Some interesting economic data was released this morning. First of all, housing starts rose unexpectedly, from an annualized rate of 975,000 in May to 1,066,000 in June. However, the increase was led by a 42.5% surge in multi-family dwellings, against a backdrop of a 5.3% decline in single family homes. This is a clear indication of the theory presented in Five Short Blasts at work. As the population continues to grow, people are moving toward smaller, multi-family dwellings. In other words, the per capita consumption of dwelling space is declining, just as Figure 5-2 on page 88 predicts.
Separately, the Labor Department reported that weekly first time jobless claims rose again last week to 366,000. This is an annualized rate of 19 million, or about 13% of the labor force. In other words, one out of ever 8.5 workers will file for unemployment in the coming year if this rate doesn’t rise further. But it’s been on the rise for a year now.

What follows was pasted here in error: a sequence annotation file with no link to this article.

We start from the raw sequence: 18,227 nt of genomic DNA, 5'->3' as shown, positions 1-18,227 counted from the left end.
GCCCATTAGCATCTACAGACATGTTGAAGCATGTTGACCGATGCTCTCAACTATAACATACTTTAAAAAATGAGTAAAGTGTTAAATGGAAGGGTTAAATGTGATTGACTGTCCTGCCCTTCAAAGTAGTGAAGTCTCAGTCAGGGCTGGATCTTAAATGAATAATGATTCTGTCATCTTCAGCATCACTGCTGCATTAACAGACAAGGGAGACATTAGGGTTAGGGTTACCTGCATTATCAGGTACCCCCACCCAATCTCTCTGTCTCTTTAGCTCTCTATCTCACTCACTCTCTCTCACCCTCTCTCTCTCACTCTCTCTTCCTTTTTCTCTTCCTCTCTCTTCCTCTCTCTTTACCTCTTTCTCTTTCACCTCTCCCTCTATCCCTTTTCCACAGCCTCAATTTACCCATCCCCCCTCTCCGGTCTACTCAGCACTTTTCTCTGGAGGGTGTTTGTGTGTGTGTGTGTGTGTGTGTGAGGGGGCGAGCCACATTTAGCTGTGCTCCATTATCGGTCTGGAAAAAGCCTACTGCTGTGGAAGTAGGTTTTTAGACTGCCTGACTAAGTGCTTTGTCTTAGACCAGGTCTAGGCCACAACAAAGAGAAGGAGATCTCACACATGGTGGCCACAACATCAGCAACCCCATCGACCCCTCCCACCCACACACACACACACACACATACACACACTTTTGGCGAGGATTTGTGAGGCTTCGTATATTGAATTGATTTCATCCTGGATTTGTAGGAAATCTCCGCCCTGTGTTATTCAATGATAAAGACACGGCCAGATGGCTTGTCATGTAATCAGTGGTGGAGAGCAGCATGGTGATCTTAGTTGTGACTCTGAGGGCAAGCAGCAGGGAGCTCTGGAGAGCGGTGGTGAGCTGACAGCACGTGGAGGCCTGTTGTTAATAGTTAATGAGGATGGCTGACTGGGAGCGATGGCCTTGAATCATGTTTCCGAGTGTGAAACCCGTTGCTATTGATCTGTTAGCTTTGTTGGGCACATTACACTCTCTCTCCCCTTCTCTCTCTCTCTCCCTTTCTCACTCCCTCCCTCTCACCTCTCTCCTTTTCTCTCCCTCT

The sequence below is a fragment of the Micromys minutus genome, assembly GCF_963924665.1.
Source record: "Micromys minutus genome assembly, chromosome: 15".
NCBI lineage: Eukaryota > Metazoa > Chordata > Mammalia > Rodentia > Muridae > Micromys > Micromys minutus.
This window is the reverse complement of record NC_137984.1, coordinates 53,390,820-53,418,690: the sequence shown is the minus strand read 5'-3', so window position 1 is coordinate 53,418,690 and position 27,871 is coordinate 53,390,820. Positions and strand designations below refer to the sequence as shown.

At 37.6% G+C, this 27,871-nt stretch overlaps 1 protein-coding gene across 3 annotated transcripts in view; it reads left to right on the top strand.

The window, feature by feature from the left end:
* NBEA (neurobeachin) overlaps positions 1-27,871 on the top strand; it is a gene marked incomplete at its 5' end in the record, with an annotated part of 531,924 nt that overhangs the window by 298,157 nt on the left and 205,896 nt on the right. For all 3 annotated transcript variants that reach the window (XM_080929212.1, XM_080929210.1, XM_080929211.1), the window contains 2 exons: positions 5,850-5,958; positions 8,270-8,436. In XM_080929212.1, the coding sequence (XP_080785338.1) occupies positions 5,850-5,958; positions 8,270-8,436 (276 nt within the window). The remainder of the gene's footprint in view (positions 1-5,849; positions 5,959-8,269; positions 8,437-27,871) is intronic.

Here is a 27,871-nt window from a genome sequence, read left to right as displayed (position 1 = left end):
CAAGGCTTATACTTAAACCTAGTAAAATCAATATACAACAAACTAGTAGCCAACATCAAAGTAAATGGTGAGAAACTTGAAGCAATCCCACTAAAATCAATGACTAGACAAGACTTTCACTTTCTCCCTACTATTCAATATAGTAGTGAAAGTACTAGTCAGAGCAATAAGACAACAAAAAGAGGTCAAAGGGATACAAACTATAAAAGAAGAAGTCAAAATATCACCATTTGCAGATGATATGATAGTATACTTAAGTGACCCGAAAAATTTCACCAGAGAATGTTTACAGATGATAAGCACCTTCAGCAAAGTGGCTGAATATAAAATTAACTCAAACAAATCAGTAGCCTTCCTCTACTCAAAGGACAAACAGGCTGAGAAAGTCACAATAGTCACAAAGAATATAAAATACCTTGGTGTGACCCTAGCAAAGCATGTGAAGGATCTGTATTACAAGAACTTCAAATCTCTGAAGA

Finally, the Philadelphia Fed Survey of manufacturing shows that manufacturing activity in that region continues to decline, belying claims that manufacturing would rebound with the falling dollar as exports become cheaper and more attractive to foreign buyers. This runs counter to economists’ predictions of a rebound because our trade deficit has nothing (or very little) to do with currency valuations. (See previous posts on this subject.)
Falling per capita consumption of dwelling space, rising unemployment and shrinking manufacturing – none of this is any surprise to someone who understands the theory presented in Five Short Blasts.